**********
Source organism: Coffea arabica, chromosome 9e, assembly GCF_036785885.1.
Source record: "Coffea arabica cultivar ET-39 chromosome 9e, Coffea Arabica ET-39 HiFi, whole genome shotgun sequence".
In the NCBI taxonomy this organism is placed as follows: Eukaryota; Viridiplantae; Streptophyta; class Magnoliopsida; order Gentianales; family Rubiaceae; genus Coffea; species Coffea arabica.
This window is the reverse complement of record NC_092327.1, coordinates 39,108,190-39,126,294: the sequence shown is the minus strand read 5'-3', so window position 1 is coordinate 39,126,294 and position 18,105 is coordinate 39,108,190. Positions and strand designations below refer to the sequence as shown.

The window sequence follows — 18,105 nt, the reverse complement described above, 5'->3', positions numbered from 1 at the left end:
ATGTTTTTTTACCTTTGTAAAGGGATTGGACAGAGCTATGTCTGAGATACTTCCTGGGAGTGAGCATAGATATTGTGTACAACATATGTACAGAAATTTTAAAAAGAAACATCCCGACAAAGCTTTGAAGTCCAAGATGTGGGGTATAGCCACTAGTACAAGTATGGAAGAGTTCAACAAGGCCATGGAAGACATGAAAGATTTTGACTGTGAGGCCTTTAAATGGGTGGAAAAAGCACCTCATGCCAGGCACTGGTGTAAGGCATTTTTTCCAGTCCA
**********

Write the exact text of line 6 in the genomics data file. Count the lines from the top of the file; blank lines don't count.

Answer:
ATGTTTTTTTACCTTTGTAAAGGGATTGGACAGAGCTATGTCTGAGATACTTCCTGGGAGTGAGCATAGATATTGTGTACAACATATGTACAGAAATTTTAAAAAGAAACATCCCGACAAAGCTTTGAAGTCCAAGATGTGGGGTATAGCCACTAGTACAAGTATGGAAGAGTTCAACAAGGCCATGGAAGACATGAAAGATTTTGACTGTGAGGCCTTTAAATGGGTGGAAAAAGCACCTCATGCCAGGCACTGGTGTAAGGCATTTTTTCCAGTCCA